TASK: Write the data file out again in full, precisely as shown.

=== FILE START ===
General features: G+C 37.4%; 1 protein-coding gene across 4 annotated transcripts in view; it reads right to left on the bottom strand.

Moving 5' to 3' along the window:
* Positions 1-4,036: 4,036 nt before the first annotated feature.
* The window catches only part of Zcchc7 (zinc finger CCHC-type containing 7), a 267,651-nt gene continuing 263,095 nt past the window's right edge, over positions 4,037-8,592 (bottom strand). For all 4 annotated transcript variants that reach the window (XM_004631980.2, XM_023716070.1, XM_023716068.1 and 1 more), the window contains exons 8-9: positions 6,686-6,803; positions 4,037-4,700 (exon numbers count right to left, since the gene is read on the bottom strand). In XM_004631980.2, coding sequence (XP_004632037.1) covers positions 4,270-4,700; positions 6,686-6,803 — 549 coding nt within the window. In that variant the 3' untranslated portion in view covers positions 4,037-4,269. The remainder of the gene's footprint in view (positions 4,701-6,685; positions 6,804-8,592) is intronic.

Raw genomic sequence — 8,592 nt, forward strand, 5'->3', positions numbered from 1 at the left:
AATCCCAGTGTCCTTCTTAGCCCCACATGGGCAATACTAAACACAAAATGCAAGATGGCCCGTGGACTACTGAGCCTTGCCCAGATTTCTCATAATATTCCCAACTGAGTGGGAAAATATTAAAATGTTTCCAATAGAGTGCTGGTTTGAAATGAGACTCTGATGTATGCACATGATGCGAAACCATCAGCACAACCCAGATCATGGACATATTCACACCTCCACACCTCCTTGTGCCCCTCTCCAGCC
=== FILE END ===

General features: G+C 37.4%; 1 protein-coding gene across 4 annotated transcripts in view; it reads right to left on the bottom strand.

Moving 5' to 3' along the window:
* Positions 1-4,036: 4,036 nt before the first annotated feature.
* The window catches only part of Zcchc7 (zinc finger CCHC-type containing 7), a 267,651-nt gene continuing 263,095 nt past the window's right edge, over positions 4,037-8,592 (bottom strand). For all 4 annotated transcript variants that reach the window (XM_004631980.2, XM_023716070.1, XM_023716068.1 and 1 more), the window contains exons 8-9: positions 6,686-6,803; positions 4,037-4,700 (exon numbers count right to left, since the gene is read on the bottom strand). In XM_004631980.2, coding sequence (XP_004632037.1) covers positions 4,270-4,700; positions 6,686-6,803 — 549 coding nt within the window. In that variant the 3' untranslated portion in view covers positions 4,037-4,269. The remainder of the gene's footprint in view (positions 4,701-6,685; positions 6,804-8,592) is intronic.

Raw genomic sequence — 8,592 nt, forward strand, 5'->3', positions numbered from 1 at the left:
AATCCCAGTGTCCTTCTTAGCCCCACATGGGCAATACTAAACACAAAATGCAAGATGGCCCGTGGACTACTGAGCCTTGCCCAGATTTCTCATAATATTCCCAACTGAGTGGGAAAATATTAAAATGTTTCCAATAGAGTGCTGGTTTGAAATGAGACTCTGATGTATGCACATGATGCGAAACCATCAGCACAACCCAGATCATGGACATATTCACACCTCCACACCTCCTTGTGCCCCTCTCCAGCC